The definition of the word “luxury” changes very rapidly. What was considered a luxury product yesterday is commonplace the next day. On a certain Tuesday only rich people could be seen wearing a certain brand of clothing. Two days later, everyone is wearing it.
Some experts call this phenomenon “product migration.” Another term used is “product devolution.” Simply put, it is “movement.” Luxury products move down because lots of people want to own them. They do not own them because they cannot afford them. So they work hard to improve themselves and their skills. They may start their own business. The result is they make more money. When they do, the first thing they do is “move up.” They go out and buy the luxury items they always wanted, but could not afford.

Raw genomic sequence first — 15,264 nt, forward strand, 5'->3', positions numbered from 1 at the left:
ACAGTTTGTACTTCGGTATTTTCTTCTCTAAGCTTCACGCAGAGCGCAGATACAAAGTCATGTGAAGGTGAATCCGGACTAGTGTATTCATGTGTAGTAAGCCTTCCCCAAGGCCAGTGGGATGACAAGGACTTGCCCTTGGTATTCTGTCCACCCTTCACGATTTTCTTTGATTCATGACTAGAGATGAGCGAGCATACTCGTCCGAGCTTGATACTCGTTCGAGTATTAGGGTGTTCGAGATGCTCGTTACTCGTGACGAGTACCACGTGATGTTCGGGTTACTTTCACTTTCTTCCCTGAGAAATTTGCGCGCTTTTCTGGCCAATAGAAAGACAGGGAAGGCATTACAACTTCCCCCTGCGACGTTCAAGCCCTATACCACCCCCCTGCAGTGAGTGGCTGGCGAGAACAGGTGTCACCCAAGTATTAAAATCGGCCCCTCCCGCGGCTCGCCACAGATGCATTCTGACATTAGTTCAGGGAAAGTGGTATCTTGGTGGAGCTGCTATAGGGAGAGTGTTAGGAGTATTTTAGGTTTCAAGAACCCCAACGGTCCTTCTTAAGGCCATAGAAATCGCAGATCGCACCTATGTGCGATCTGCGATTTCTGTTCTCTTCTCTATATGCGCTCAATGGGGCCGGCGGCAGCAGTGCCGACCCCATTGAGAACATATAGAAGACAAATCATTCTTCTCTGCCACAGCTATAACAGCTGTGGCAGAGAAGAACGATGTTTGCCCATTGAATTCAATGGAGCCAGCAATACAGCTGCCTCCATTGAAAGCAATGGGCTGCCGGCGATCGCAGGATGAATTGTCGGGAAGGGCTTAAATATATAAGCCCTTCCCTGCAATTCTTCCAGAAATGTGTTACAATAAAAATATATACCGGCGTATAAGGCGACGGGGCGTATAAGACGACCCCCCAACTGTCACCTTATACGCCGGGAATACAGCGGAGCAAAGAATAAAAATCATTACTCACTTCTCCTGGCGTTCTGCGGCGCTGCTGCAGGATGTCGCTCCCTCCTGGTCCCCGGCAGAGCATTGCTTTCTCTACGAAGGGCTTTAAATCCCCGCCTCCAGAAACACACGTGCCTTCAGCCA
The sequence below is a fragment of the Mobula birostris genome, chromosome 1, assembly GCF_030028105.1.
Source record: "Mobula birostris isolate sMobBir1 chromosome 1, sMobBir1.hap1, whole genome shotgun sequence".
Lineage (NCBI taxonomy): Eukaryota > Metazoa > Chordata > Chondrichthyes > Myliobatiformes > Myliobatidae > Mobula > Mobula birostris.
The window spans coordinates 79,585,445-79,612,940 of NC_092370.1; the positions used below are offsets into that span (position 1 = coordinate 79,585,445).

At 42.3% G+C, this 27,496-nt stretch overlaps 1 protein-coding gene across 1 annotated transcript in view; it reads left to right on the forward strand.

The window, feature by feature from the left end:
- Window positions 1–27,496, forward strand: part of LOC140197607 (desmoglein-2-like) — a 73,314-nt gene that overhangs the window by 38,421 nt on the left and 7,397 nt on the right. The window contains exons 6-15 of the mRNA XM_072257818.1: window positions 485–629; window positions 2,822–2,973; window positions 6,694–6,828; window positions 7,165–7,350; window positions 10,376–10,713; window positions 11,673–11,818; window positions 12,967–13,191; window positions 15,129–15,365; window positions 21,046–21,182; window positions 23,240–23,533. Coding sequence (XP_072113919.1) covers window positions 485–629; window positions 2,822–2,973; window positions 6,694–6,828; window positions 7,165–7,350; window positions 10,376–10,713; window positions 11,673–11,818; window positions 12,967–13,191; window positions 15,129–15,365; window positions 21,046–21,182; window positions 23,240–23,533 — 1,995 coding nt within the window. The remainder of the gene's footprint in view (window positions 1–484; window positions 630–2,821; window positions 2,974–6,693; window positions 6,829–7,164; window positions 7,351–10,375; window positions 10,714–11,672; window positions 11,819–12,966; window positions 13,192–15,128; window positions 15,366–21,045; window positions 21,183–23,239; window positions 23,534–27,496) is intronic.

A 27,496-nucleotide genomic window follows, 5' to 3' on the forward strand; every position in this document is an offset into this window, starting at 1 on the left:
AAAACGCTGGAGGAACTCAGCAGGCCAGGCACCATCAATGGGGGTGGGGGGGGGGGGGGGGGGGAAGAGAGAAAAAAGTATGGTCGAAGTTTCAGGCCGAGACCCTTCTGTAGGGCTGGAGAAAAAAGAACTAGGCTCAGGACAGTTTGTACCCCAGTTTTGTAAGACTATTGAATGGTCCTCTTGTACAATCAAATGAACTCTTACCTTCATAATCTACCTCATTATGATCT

People move up as soon as they can. This upward movement toward luxury products and services tends to pull the definition of “luxury” down. As more and more people obtain a luxury product, the product loses its luster. It is not as exclusive as it once was. In fact, it becomes almost commonplace. It becomes “affordable luxury,” which is an oxymoron, because the term “luxury” implies exclusivity. If people who make $50,000 per year are now buying it, technically, it is no longer a luxury product. And the company marketing and selling a luxury product that has become “affordable luxury” is no longer marketing and selling luxury. They are now selling a product that affluent customers perceive as ordinary. When this happens, affluent customers, who are just like everyone else, move up. They begin looking around for luxury products that are exclusive. Affluent customers always move up, never down.